I first met sixteen-year-old Lando Pieroni at the Caribou Coffee on East Blvd. He was tall with thick brown hair and a striking smile. His fingernails were long on his left hand, short on his right so he could play his instrument: the classical guitar. His slim, kind mother had driven him there — her son didn’t have his license yet — and she sat on the other side of the coffee shop while I interviewed Pieroni about his extraordinary musical talent.
Pieroni is shaking up the mostly folk and bluegrass scene in Charlotte. While classical music is prevalent in his home country of Italy, it’s not as well known to listeners in the Queen City.
The Charlotte Folk Society has embraced his talent since he moved to Charlotte in 2011. He performed at The Great Aunt Stella Center with the group last year and this past January. Pieroni has embraced the Society right back: he is learning how to play the banjo.
Listening to Pieroni’s musical journey made me remember when my sister Eva and I were still living at our parents’ house. She’s been a classical guitarist since age 9. I used to listen to her play gigs at Jackson’s Java while I ate free Oreo cake. I was not allowed to bring cake into her recitals where she ripped into Bach. The organizers frowned upon people eating openly in the sanctuary of churches.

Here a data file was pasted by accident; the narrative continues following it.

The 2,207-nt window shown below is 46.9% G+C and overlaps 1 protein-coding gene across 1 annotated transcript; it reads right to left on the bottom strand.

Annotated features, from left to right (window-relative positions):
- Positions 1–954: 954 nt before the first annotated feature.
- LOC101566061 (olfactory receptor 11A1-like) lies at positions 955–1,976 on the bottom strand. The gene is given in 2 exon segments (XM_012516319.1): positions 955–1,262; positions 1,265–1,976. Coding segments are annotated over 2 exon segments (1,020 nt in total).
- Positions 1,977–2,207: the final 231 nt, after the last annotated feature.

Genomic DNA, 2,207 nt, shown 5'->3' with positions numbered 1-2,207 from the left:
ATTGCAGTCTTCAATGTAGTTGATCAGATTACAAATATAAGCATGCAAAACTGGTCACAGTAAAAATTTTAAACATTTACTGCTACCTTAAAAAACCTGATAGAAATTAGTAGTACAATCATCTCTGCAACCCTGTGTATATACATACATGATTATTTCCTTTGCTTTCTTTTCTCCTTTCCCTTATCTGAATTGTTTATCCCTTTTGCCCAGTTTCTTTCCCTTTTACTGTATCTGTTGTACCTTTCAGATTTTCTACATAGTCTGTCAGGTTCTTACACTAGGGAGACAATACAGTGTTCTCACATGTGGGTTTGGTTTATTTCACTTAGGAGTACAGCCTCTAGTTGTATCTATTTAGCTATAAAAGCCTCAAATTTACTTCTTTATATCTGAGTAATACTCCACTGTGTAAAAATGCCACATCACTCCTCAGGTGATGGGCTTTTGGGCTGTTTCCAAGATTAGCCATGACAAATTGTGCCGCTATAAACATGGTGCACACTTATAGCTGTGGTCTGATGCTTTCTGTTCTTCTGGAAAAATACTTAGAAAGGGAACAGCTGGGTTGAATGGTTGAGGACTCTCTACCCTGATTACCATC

Listening to her play after 11 p.m. was the best. That’s when she got into some serious flamenco guitar. The passionate chords wafted from behind her closed bedroom door, through our hallway, and into my room. I would gaze out my window as if I was a sensual flamenco dancer standing on a balcony in Spain. I would have a Maravilla rose in my hair. Not the fuzzy pink headband I was actually wearing.
In my latest article for The Charlotte Observer, you get to meet Pieroni and his inspirations. Maybe it will remind you of someone in your life who’s working on a creative dream. Or it will inspire you to dust off your old guitar. Or you’ll just go to Spain and eat Oreo cake on a balcony.